Hutchinson said: “Sustainability is an enormous part of what we do as it is embedded in our culture. That’s an important part of being part of sustainable communities.”


Macro Snapshot — Britain’s private sector activity slows; Japan’s May factory activity grows at slowest rate in 3 months 

Macro Snapshot — Britain’s private sector activity slows; Japan’s May factory activity grows at slowest rate in 3 months 
Updated 24 May 2022

Macro Snapshot — Britain’s private sector activity slows; Japan’s May factory activity grows at slowest rate in 3 months 

Macro Snapshot — Britain’s private sector activity slows; Japan’s May factory activity grows at slowest rate in 3 months 

RIYADH: Momentum in Britain’s private sector slowed much more than expected this month, adding to recession worries as inflation pressures ratcheted higher, according to a business survey on Tuesday that showed rising pessimism.

S&P Global’s flash Composite Purchasing Managers’ Index, a monthly gauge of the services and manufacturing industries, slumped to 51.8 in May from 57.6 in April, its lowest level since February last year.

The preliminary reading was worse than all forecasts in a Reuters poll of economists, which had pointed to a drop to 57, and the scale of the fall was bigger than any seen pre-COVID-19.

“The collapse in the composite PMI in May is the clearest sign yet that demand is faltering in response to the intense squeeze on households’ real disposable incomes,” said Samuel Tombs, chief UK economist at Pantheon Macroeconomics.

Until now, most surveys of British business activity had been fairly robust, despite record-low consumer confidence after inflation hit a 40-year high of 9 percent.

US new home sales fall

Sales of new US single-family homes tumbled to a two-year low in April, likely as higher mortgage rates and soaring prices squeezed first-time buyers and those in search of entry-level properties out of the housing market.

New home sales plunged 16.6 percent to a seasonally adjusted annual rate of 591,000 units last month, the lowest level since April 2020, the Commerce Department said on Tuesday. March’s sales pace was revised down to 709,000 units from the previously reported 763,000 units.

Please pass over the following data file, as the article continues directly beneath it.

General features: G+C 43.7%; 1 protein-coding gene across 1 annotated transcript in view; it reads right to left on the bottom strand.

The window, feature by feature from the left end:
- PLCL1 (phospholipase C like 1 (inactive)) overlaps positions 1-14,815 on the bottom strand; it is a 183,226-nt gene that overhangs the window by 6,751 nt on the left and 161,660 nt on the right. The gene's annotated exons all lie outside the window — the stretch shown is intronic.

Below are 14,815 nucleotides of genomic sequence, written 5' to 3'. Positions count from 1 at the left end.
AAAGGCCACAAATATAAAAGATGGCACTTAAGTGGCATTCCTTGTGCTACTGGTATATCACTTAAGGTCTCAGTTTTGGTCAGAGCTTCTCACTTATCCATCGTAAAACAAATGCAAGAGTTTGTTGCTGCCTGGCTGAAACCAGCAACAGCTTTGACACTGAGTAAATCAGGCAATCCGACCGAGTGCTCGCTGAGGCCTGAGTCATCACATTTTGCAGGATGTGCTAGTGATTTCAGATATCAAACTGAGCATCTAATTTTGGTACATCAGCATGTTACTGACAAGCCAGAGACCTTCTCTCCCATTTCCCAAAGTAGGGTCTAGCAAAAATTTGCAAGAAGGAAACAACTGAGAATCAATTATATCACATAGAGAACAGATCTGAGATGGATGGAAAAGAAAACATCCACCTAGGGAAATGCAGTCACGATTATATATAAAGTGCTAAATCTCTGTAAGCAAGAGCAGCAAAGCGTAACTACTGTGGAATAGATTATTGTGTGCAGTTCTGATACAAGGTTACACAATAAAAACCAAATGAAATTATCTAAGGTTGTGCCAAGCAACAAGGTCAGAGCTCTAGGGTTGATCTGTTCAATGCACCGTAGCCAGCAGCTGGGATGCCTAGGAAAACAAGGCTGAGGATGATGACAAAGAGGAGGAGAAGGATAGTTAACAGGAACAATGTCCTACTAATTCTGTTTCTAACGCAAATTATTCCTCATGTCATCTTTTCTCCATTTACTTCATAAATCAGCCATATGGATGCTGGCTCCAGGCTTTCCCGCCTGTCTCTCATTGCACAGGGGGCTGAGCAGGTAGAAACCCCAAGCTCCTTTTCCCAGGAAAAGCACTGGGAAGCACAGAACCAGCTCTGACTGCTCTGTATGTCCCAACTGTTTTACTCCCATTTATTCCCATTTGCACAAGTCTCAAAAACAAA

Sales have now declined for four straight months. New home sales dropped 5.9 percent in the Northeast and tumbled 15.1 percent in the Midwest. They plummeted 19.8 percent in the densely populated South and decreased 13.8 percent in the Midwest.

Nigeria raises interest rate 

Nigeria’s central bank on Tuesday raised the benchmark interest rate by 150 basis points to 13 percent, its first hike in more than two years, to combat rising inflation, sending markets tumbling.

The move surprised analysts and traders who expected the Monetary Policy Committee to keep the rate on hold.

But Gov. Godwin Emefiele told a news briefing that the rate hike was necessary to tame inflation, which quickened to 16.82 percent in April, its highest in eight months, amid a fragile economic recovery.

Indonesia holds rates

Indonesia’s central bank announced on Tuesday more aggressive hikes in the reserve requirement ratio for banks, expecting inflation to rise slightly above its target band this year, but kept interest rates unchanged at a record low.

Bank Indonesia announced a quicker pace in RRR hikes, ordering banks to park 7.5 percent of their reserves starting July and 9 percent from September. This compared with BI’s previously announced policy path, in which BI had set three staggered RRR hikes this year from 3.5 percent to 6.5 percent in September.

BI left the benchmark 7-day reverse repurchase rate at a record low of 3.50 percent, as expected by 25 of 27 economists polled by Reuters. Its two other main rates were also unchanged. 

Poland budget surplus

Poland had a budget surplus of 9.2 billion zlotys ($2.14 billion) at the end April, state-run news agency PAP quoted Finance Minister Magdalena Rzeczkowska as saying on Tuesday.

Poland had a deficit of 0.3 billion zlotys at the end of March.